THE Australian Taxation Office (ATO) has welcomed the decision of the High Court on March 11 in relation to the meaning of 'associate' for tax purposes, with broader relevance to dual listed companies, staples and other similar structures.
The relevance in the context of BHP was in relation to the Australian taxation of a relatively small component of its profits made by a marketing-hub established in a low-tax jurisdiction by the BHP dual-listed group BHP Group Limited, formerly known as BHP Billiton Limited in Australia (BHP Australia) and BHP Group Plc, formerly known as BHP Billiton Plc, in the UK (BHP UK), namely the profits from the on-sale of commodities from Australian subsidiaries of BHP UK.
Following the simplification of their structure announced by BHP as part of the transfer pricing settlement with the ATO in 2018, BHP Australia is already being taxed on 100 percent of the profits of the marketing hub in Singapore from the sale of Australian commodities owned by BHP Australia, the vast bulk of its Australian operations.
This High Court decision now finalises the dispute between the ATO and BHP in relation to the on-going Australian taxation of the marketing hub profits, which will be fully taxed in Australia.
The decision in BHP Billiton Limited v Commissioner of Taxation saw the High Court confirm the Commissioner’s position that BHP Australia is taxable on its share of the marketing hub’s profits from sales of commodities acquired from Australian subsidiaries of BHP UK as well as those acquired from Australian subsidiaries of BHP Australia. This is because BHP Australia and BHP UK are associates of each other and the marketing hub in Singapore.
“This decision means that BHP Australia was taxable on its share of profits derived by the marketing hub from selling commodities mined in Australia which it purchased from BHP UK's Australian subsidiaries,” Deputy Commissioner of Taxation for Public Groups Rebecca Saint said.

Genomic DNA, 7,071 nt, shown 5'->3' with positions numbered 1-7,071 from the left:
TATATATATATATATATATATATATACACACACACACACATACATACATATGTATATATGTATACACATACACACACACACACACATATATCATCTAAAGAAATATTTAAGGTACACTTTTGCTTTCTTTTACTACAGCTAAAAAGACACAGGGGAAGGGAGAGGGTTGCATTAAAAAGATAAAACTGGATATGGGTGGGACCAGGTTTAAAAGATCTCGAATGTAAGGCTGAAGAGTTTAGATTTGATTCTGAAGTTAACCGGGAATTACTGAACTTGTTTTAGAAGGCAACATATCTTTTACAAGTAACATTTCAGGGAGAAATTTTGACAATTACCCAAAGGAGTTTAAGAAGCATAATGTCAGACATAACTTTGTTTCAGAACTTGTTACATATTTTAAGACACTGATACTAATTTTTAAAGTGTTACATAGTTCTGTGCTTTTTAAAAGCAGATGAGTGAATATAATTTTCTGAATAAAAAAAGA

“The resolution of this case in conjunction with BHP’s earlier structural simplification and $529 million transfer pricing settlement [for the years 2003 to 2018] means this long running dispute is now concluded, and Australians can have full confidence that BHP, as one of Australia’s largest companies, is paying full tax on its profits from the sale of Australian commodities," she said.
“Complex domestic and international tax structures of global multinationals have been a focal point of the ATO’s Tax Avoidance Taskforce. This decision validates our robust approach of ensuring complex arrangements comply with Australian taxation laws and that large corporate groups are paying the correct amount of tax.”
This case highlights the Tax Commissioner’s continued commitment to protecting the Australian tax base and willingness to hold large well-resourced multinationals operating in Australia to account to ensure that those multinationals pay their fair share of tax in Australia rather than diverting profits offshore to no-tax or low-tax jurisdictions.
“We are committed to taking strong action to ensure multinationals comply with the Australian tax regime and we are prepared to litigate to protect the integrity of the Australian tax system,” Ms Saint said.
The precedent set by the decision provides clear guidance that will assist the ATO in its efforts to ensure that other multinationals pay their fair share of tax in Australia. The decision will also have broader implications for other taxpayers affected by taxing provisions that use the concept of an 'associate'..
The High Court decision can be read in full here.